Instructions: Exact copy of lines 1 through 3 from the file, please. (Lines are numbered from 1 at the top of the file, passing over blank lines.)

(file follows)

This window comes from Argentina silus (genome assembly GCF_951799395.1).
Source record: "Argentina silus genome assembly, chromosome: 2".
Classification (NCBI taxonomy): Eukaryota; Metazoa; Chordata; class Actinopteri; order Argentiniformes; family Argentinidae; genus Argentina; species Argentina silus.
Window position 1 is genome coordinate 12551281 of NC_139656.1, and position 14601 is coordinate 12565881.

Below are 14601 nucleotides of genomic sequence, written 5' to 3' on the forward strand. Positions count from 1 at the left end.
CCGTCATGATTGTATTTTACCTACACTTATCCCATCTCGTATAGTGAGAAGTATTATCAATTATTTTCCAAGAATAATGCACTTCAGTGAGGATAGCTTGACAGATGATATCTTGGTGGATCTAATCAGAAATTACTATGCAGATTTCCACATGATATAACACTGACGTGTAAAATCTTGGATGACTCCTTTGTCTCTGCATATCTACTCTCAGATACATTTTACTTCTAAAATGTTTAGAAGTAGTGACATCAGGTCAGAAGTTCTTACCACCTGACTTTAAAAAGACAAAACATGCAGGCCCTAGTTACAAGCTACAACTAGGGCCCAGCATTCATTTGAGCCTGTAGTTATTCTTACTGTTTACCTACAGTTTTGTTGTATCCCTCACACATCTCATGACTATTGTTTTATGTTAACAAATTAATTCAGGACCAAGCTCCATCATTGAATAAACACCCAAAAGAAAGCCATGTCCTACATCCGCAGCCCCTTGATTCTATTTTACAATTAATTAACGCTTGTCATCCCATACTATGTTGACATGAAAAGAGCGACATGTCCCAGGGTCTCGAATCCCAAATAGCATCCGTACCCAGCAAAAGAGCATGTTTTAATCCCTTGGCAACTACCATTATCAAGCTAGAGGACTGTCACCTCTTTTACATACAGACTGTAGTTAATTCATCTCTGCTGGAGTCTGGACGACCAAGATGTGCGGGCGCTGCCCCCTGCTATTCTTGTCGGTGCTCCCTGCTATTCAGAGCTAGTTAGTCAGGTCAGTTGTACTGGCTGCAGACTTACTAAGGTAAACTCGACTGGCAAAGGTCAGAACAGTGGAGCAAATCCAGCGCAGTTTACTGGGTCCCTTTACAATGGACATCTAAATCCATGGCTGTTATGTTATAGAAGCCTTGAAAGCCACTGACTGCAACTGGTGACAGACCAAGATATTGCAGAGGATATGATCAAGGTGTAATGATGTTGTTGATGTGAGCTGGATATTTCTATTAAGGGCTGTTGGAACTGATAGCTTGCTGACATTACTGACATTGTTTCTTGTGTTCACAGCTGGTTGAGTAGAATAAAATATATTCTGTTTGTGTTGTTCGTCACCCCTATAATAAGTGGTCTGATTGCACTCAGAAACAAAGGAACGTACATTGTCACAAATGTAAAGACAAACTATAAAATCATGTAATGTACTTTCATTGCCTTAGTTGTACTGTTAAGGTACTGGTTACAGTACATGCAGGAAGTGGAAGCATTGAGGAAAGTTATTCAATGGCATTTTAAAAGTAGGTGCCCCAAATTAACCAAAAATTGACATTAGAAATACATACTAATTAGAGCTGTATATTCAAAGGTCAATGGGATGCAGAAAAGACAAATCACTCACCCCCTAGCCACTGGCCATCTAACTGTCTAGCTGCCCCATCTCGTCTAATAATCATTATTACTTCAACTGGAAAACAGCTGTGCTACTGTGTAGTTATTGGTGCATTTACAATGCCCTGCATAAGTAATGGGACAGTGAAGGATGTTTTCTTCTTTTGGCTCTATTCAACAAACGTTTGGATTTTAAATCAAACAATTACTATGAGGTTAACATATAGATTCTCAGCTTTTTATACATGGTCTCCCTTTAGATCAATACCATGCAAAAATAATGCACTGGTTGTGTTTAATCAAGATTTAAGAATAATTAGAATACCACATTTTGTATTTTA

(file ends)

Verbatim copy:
This window comes from Argentina silus (genome assembly GCF_951799395.1).
Source record: "Argentina silus genome assembly, chromosome: 2".
Classification (NCBI taxonomy): Eukaryota; Metazoa; Chordata; class Actinopteri; order Argentiniformes; family Argentinidae; genus Argentina; species Argentina silus.